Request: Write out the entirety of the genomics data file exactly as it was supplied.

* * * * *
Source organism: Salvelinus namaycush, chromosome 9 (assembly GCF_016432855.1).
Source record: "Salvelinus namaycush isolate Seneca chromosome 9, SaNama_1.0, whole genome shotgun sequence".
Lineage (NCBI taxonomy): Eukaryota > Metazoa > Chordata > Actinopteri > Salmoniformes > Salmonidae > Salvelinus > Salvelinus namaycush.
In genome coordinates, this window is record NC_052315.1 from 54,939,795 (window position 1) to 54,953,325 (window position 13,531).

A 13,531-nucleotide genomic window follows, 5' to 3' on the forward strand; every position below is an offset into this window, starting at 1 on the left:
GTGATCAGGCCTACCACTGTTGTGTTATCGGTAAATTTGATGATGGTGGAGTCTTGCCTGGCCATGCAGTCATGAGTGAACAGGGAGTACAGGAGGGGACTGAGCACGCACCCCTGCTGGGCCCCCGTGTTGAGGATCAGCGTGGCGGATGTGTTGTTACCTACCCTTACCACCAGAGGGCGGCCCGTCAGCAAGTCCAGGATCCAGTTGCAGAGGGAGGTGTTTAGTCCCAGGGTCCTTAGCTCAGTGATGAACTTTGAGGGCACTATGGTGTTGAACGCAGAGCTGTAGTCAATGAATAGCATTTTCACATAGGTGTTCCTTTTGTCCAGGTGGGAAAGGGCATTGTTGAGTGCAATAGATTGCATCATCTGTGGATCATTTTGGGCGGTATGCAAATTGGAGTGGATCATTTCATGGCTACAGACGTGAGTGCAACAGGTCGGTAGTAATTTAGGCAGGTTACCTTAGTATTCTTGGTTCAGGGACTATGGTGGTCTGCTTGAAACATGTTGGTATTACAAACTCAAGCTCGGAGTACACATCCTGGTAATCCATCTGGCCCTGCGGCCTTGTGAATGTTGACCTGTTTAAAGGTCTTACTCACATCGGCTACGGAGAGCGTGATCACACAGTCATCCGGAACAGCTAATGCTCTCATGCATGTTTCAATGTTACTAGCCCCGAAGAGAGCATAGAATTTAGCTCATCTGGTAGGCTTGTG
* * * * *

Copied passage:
Source organism: Salvelinus namaycush, chromosome 9 (assembly GCF_016432855.1).
Source record: "Salvelinus namaycush isolate Seneca chromosome 9, SaNama_1.0, whole genome shotgun sequence".
Lineage (NCBI taxonomy): Eukaryota > Metazoa > Chordata > Actinopteri > Salmoniformes > Salmonidae > Salvelinus > Salvelinus namaycush.
In genome coordinates, this window is record NC_052315.1 from 54,939,795 (window position 1) to 54,953,325 (window position 13,531).

A 13,531-nucleotide genomic window follows, 5' to 3' on the forward strand; every position below is an offset into this window, starting at 1 on the left:
GTGATCAGGCCTACCACTGTTGTGTTATCGGTAAATTTGATGATGGTGGAGTCTTGCCTGGCCATGCAGTCATGAGTGAACAGGGAGTACAGGAGGGGACTGAGCACGCACCCCTGCTGGGCCCCCGTGTTGAGGATCAGCGTGGCGGATGTGTTGTTACCTACCCTTACCACCAGAGGGCGGCCCGTCAGCAAGTCCAGGATCCAGTTGCAGAGGGAGGTGTTTAGTCCCAGGGTCCTTAGCTCAGTGATGAACTTTGAGGGCACTATGGTGTTGAACGCAGAGCTGTAGTCAATGAATAGCATTTTCACATAGGTGTTCCTTTTGTCCAGGTGGGAAAGGGCATTGTTGAGTGCAATAGATTGCATCATCTGTGGATCATTTTGGGCGGTATGCAAATTGGAGTGGATCATTTCATGGCTACAGACGTGAGTGCAACAGGTCGGTAGTAATTTAGGCAGGTTACCTTAGTATTCTTGGTTCAGGGACTATGGTGGTCTGCTTGAAACATGTTGGTATTACAAACTCAAGCTCGGAGTACACATCCTGGTAATCCATCTGGCCCTGCGGCCTTGTGAATGTTGACCTGTTTAAAGGTCTTACTCACATCGGCTACGGAGAGCGTGATCACACAGTCATCCGGAACAGCTAATGCTCTCATGCATGTTTCAATGTTACTAGCCCCGAAGAGAGCATAGAATTTAGCTCATCTGGTAGGCTTGTG